Google reviews are not considered by AHPRA to be within your control, whether or not you have verified your Google listing. You are therefore not required to try and remove Google reviews. However, if you respond to a Google review, this could be considered a testimonial if, for example, the response includes clinical aspects of care.

How do I decide if a particular review is allowed?

You can access AHPRA’s testimonial tool2 which helps advertisers understand which reviews can and can’t be published. Clinical aspects cannot be referred to, e.g. symptoms, diagnosis, treatment, outcome, or the skills or experience of the practitioner.

Can I edit reviews?

Editing reviews or testimonials to meet the National Law advertising requirements could be misleading or deceptive.  Recent publicity about HealthEngine,3 an online appointment booking service, altering negative patient reviews and publishing them as "positive customer feedback” led AHPRA to issue guidance4 that selectively editing reviews or testimonials may break the law.

What might happen if my advertising contains testimonials?

AHPRA’s current process, if they become aware that advrtising contains testimonials, is to write to the responsible practitioner asking them to check their advertising and correct the content to comply with the National Law. Usually a practitioner is given 60 days to do this, after which AHPRA may conduct an audit to see if the necessary changes have been made.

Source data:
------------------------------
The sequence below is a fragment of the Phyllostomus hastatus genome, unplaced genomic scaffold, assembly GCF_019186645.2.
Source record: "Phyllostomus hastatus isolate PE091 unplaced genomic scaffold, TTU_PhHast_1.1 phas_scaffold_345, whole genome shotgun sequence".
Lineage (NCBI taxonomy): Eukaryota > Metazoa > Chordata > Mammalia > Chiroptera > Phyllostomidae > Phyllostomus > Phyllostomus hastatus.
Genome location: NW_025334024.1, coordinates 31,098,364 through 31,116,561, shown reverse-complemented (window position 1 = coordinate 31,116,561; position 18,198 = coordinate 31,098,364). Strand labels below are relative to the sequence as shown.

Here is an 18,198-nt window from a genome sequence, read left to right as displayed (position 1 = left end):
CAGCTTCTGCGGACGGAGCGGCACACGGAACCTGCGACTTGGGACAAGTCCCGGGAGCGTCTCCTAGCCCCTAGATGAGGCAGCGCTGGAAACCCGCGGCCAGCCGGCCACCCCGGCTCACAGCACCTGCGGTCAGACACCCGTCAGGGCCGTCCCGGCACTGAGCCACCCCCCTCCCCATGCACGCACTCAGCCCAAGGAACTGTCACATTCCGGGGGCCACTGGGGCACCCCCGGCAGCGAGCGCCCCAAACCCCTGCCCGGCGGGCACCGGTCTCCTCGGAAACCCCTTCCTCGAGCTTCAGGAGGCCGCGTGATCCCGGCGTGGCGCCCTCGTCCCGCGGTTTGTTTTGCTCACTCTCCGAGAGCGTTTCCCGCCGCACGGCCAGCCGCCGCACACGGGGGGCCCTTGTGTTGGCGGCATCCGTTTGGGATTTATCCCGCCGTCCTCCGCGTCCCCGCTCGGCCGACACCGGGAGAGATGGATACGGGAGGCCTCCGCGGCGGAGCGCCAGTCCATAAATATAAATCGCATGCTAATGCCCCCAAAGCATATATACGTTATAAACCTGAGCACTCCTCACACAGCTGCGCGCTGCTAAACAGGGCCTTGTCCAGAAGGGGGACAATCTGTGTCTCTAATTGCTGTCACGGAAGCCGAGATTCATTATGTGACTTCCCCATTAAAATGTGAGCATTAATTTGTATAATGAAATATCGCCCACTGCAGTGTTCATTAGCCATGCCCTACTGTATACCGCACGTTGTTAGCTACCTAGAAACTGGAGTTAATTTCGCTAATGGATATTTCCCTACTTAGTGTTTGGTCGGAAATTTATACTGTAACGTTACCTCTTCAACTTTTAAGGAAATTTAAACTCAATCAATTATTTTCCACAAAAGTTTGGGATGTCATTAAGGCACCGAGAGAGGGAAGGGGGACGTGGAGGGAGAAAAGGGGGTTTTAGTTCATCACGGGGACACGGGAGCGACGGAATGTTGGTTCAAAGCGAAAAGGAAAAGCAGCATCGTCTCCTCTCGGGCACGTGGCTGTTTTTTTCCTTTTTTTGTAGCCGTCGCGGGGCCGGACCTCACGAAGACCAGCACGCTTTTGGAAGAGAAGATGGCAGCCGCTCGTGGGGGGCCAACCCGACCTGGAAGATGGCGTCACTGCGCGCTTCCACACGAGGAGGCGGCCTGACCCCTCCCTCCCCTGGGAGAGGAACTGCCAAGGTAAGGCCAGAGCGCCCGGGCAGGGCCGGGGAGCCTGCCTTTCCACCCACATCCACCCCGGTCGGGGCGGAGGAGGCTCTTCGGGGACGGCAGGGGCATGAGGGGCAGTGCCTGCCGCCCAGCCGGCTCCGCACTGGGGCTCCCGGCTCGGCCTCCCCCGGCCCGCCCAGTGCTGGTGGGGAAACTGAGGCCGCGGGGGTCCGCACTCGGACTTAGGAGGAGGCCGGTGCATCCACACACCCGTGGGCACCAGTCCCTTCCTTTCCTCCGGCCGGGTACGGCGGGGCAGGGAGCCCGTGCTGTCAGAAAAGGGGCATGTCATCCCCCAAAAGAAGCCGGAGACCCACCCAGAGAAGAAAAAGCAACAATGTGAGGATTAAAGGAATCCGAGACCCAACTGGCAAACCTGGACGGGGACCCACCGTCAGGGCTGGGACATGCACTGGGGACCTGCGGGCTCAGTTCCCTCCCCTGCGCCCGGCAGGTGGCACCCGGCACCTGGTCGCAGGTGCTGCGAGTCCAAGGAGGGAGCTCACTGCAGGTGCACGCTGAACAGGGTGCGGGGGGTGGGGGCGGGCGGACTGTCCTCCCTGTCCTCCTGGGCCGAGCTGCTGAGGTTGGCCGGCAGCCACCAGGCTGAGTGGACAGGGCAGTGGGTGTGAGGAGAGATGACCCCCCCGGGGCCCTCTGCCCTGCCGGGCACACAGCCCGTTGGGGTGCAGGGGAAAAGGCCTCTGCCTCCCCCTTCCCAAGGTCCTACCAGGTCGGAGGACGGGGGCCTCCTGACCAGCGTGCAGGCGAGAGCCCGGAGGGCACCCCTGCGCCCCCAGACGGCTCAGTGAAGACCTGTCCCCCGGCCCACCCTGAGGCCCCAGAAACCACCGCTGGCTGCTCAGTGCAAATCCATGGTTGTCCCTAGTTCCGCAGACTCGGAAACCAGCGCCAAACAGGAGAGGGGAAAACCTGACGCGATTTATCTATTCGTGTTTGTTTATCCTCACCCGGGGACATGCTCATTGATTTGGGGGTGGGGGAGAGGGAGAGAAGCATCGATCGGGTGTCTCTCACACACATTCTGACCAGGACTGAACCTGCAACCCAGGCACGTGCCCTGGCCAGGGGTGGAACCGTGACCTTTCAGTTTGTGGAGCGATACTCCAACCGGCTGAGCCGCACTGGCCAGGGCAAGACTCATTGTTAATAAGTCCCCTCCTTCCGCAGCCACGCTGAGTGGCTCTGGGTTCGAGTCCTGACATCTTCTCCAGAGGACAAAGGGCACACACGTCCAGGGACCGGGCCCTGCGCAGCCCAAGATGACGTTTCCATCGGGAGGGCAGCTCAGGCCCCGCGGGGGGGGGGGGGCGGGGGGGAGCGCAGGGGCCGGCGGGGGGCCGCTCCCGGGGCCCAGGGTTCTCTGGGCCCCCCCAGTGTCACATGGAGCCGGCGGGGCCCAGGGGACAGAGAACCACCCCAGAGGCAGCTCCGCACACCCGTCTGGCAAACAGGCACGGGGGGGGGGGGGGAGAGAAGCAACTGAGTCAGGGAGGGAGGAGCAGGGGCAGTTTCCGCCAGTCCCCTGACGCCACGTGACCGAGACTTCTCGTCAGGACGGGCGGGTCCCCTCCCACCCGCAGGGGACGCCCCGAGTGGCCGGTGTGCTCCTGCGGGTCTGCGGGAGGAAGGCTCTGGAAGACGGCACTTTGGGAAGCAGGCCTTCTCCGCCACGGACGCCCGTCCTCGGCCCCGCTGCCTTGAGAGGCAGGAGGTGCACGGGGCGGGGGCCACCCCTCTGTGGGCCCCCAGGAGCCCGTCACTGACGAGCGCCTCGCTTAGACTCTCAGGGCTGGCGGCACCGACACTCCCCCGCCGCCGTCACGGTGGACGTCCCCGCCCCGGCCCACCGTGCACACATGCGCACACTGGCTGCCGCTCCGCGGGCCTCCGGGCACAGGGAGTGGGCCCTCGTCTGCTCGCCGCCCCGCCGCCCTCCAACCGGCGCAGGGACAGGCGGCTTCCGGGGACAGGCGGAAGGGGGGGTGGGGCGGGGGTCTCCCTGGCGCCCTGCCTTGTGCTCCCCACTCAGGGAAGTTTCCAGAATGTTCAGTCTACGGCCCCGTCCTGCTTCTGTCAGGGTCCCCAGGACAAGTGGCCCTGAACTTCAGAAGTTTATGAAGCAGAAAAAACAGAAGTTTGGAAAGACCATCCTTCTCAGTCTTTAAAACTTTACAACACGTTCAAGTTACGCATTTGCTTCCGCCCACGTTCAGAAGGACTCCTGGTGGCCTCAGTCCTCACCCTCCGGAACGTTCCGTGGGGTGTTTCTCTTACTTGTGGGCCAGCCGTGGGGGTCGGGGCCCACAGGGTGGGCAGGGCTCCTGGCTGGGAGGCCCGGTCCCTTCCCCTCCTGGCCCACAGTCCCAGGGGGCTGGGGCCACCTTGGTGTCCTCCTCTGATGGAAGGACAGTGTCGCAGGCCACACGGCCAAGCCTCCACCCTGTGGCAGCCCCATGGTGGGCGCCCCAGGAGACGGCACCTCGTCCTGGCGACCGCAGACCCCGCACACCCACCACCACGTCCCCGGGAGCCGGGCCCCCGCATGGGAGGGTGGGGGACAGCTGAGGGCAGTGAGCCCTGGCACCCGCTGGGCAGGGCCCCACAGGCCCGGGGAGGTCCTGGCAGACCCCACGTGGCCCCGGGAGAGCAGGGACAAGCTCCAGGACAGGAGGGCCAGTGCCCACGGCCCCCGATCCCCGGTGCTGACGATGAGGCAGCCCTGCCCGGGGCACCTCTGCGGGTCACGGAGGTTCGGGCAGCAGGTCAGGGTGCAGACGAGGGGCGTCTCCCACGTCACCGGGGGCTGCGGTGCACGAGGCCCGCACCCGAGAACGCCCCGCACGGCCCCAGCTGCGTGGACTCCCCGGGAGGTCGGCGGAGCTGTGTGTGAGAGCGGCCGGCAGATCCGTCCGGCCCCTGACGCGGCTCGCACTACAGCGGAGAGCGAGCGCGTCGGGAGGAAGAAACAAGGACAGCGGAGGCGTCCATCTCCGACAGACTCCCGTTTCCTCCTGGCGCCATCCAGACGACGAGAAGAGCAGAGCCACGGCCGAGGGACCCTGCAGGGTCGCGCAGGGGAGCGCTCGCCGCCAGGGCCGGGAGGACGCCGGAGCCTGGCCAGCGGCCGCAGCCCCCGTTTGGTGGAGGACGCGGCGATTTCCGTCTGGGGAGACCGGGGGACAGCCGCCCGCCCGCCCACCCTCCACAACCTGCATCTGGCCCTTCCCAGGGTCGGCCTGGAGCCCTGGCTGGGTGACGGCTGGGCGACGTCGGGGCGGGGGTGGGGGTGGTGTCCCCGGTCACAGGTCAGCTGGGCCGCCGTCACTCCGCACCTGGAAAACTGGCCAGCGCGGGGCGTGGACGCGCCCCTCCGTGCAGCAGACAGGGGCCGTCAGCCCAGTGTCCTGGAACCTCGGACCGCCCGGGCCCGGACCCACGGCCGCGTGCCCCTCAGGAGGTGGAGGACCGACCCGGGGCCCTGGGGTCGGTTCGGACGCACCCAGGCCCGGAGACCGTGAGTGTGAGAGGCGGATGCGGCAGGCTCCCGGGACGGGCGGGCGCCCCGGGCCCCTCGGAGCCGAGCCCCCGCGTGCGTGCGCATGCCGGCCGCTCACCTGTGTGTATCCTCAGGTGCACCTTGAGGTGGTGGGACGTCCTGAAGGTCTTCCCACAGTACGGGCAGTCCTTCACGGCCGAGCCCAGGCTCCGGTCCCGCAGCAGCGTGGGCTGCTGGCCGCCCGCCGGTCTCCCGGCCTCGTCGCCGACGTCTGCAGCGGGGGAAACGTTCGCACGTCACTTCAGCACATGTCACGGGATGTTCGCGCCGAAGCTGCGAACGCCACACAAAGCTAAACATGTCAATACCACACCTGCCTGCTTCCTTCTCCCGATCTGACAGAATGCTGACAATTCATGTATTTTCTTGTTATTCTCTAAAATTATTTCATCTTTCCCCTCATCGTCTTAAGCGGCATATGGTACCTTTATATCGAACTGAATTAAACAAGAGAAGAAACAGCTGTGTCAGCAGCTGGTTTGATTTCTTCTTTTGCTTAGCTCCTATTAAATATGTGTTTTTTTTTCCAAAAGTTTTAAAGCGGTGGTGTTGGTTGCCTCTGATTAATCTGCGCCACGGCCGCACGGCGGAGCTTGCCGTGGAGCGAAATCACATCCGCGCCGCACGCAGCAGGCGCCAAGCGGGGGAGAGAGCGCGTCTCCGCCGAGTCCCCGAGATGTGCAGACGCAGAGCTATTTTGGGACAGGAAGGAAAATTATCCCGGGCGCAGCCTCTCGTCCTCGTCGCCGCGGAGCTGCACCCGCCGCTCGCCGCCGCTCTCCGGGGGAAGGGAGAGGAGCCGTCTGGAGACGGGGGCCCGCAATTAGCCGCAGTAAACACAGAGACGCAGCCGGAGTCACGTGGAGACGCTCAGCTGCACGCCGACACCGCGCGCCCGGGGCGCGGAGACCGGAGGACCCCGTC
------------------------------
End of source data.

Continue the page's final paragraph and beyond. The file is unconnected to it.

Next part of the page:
If an audit finds the advertising still doesn’t comply with the National Law, AHPRA can take further action such as imposing conditions on a doctor’s registration that restrict how and what they can advertise. Fines may also be imposed by a court, and the Medical Board can take disciplinary action.

Why can’t I use testimonials if my colleagues and competitors are using them?

This is like saying: “Why can’t I speed when other cars are speeding?”

Karen Stephens
Risk Adviser, MDA National


  1. HCCC v Limboro [2018] NSWCATOD 117
  2. AHPRA. Testimonial Tool:
  3. The Sydney Morning Herald, 9 June 2018:
  4. AHPRA, 13 June 2018: Selectively editing reviews or testimonials may break the law: